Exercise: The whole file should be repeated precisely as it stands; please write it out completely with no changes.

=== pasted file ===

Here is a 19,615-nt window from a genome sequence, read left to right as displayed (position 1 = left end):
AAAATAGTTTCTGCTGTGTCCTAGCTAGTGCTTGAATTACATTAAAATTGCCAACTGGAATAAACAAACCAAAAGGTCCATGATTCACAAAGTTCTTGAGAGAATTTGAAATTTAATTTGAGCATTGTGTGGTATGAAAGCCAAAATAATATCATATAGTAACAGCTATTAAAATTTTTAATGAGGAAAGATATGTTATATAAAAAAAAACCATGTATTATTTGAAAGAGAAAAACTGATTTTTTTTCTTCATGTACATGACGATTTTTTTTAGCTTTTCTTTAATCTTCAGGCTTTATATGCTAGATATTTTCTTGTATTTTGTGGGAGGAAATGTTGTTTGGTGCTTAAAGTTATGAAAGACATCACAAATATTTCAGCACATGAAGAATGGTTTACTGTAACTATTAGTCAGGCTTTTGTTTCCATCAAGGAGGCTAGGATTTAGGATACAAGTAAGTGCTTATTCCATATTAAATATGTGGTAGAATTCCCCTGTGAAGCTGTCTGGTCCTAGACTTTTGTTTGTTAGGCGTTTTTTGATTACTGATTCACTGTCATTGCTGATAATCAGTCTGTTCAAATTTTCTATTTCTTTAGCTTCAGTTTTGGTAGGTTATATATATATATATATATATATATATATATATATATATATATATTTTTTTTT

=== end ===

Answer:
Here is a 19,615-nt window from a genome sequence, read left to right as displayed (position 1 = left end):
AAAATAGTTTCTGCTGTGTCCTAGCTAGTGCTTGAATTACATTAAAATTGCCAACTGGAATAAACAAACCAAAAGGTCCATGATTCACAAAGTTCTTGAGAGAATTTGAAATTTAATTTGAGCATTGTGTGGTATGAAAGCCAAAATAATATCATATAGTAACAGCTATTAAAATTTTTAATGAGGAAAGATATGTTATATAAAAAAAAACCATGTATTATTTGAAAGAGAAAAACTGATTTTTTTTCTTCATGTACATGACGATTTTTTTTAGCTTTTCTTTAATCTTCAGGCTTTATATGCTAGATATTTTCTTGTATTTTGTGGGAGGAAATGTTGTTTGGTGCTTAAAGTTATGAAAGACATCACAAATATTTCAGCACATGAAGAATGGTTTACTGTAACTATTAGTCAGGCTTTTGTTTCCATCAAGGAGGCTAGGATTTAGGATACAAGTAAGTGCTTATTCCATATTAAATATGTGGTAGAATTCCCCTGTGAAGCTGTCTGGTCCTAGACTTTTGTTTGTTAGGCGTTTTTTGATTACTGATTCACTGTCATTGCTGATAATCAGTCTGTTCAAATTTTCTATTTCTTTAGCTTCAGTTTTGGTAGGTTATATATATATATATATATATATATATATATATATATATATATATTTTTTTTT